The Dst index, and solar wind magnetic field (in GSE coordinates) and plasma parameters, for the July 15, 2012, geomagnetic storm with minimum Dst = −133 nT, associated with passage of a magnetic cloud with a southward magnetic field (BZ < 0). The bottom panel shows the solar wind proton temperature (Tp, black) with the “expected” temperature (Texp, red) superposed. Texp is inferred from the Tp – solar wind speed relationship found in “normal” solar wind using the observed solar wind speed. The black shaded region indicates where Tp ≤ 0.5 Texp, which is a frequent feature of magnetic clouds and other interplanetary coronal mass ejections (see Richardson & Cane 1995 for further details). OMNI 1-min solar wind data are shown; the fluctuations near shock passage are artifacts of the data mapping from the ACE spacecraft.

Table 1.

Geomagnetic storms with Dst < −100 nT during the first 4 years of solar cycle 24 (December, 2008 to November, 2012),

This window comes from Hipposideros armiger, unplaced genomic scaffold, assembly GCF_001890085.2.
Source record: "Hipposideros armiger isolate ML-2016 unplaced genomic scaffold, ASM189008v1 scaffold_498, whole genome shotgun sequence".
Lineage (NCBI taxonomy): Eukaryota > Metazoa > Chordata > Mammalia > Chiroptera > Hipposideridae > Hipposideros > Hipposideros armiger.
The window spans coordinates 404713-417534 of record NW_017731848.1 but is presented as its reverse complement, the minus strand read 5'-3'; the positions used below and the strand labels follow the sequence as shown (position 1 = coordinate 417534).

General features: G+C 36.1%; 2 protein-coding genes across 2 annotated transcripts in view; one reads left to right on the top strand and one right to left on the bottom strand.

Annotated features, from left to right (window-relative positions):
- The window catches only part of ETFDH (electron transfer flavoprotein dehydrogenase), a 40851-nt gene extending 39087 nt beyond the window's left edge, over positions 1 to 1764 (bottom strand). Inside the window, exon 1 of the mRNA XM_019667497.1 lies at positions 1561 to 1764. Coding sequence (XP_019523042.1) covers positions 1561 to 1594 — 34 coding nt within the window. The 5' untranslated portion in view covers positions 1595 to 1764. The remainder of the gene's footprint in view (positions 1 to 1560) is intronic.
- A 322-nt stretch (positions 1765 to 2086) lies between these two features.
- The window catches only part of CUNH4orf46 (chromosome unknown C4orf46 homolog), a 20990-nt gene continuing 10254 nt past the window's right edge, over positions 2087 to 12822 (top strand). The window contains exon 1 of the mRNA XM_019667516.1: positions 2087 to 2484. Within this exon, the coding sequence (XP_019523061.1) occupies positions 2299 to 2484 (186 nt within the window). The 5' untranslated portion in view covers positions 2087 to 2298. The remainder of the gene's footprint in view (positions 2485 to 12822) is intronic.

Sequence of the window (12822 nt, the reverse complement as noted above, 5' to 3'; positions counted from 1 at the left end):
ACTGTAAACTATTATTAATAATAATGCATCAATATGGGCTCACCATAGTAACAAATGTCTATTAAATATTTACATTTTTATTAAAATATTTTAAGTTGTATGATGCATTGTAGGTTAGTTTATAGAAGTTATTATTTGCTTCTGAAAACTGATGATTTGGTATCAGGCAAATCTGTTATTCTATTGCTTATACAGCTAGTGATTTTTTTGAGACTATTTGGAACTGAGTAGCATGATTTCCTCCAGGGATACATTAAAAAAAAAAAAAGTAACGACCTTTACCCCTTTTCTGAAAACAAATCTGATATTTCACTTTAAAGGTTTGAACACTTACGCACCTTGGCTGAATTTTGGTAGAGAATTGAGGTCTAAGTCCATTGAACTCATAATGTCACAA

6. Why was intense storm activity so low during the rise of cycle 24?

Previous studies (e.g., Gosling et al. 1991; Tsurutani & Gonzalez 1997; Zhang et al. 2007; Echer et al. 2008) have demonstrated that intense (Dst ≤ 100 nT) geomagnetic storms are predominantly associated with the passage of ICMEs and their upstream sheaths, or with corotating high−speed streams (cf., Table 1). For the ≥ intense storms in cycle 23, around 10% were associated with corotating streams, the remainder with ICMEs/sheaths (Zhang et al. 2007). Thus, to understand the causes of the low rate of intense storms in the rise phase of cycle 24, we focus on the properties of these structures.